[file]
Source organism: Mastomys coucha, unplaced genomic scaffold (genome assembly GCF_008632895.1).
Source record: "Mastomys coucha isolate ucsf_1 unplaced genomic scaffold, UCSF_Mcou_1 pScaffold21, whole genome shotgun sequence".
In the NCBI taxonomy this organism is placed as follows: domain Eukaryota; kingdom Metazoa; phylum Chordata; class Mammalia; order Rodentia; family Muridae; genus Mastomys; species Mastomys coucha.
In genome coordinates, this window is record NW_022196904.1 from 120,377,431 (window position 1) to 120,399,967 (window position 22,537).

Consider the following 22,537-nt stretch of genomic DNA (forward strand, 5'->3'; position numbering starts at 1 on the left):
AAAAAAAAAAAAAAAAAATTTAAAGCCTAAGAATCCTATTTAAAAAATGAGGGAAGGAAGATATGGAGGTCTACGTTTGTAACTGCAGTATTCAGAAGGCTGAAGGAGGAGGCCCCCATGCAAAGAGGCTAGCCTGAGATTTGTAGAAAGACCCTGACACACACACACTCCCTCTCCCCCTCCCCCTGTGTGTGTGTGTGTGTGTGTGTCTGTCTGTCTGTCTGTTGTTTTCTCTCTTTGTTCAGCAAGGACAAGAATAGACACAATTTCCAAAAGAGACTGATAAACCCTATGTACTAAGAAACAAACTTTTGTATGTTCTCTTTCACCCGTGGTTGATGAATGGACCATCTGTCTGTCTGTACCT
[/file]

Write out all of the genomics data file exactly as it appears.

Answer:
Source organism: Mastomys coucha, unplaced genomic scaffold (genome assembly GCF_008632895.1).
Source record: "Mastomys coucha isolate ucsf_1 unplaced genomic scaffold, UCSF_Mcou_1 pScaffold21, whole genome shotgun sequence".
In the NCBI taxonomy this organism is placed as follows: domain Eukaryota; kingdom Metazoa; phylum Chordata; class Mammalia; order Rodentia; family Muridae; genus Mastomys; species Mastomys coucha.
In genome coordinates, this window is record NW_022196904.1 from 120,377,431 (window position 1) to 120,399,967 (window position 22,537).

Consider the following 22,537-nt stretch of genomic DNA (forward strand, 5'->3'; position numbering starts at 1 on the left):
AAAAAAAAAAAAAAAAAATTTAAAGCCTAAGAATCCTATTTAAAAAATGAGGGAAGGAAGATATGGAGGTCTACGTTTGTAACTGCAGTATTCAGAAGGCTGAAGGAGGAGGCCCCCATGCAAAGAGGCTAGCCTGAGATTTGTAGAAAGACCCTGACACACACACACTCCCTCTCCCCCTCCCCCTGTGTGTGTGTGTGTGTGTGTGTCTGTCTGTCTGTCTGTTGTTTTCTCTCTTTGTTCAGCAAGGACAAGAATAGACACAATTTCCAAAAGAGACTGATAAACCCTATGTACTAAGAAACAAACTTTTGTATGTTCTCTTTCACCCGTGGTTGATGAATGGACCATCTGTCTGTCTGTACCT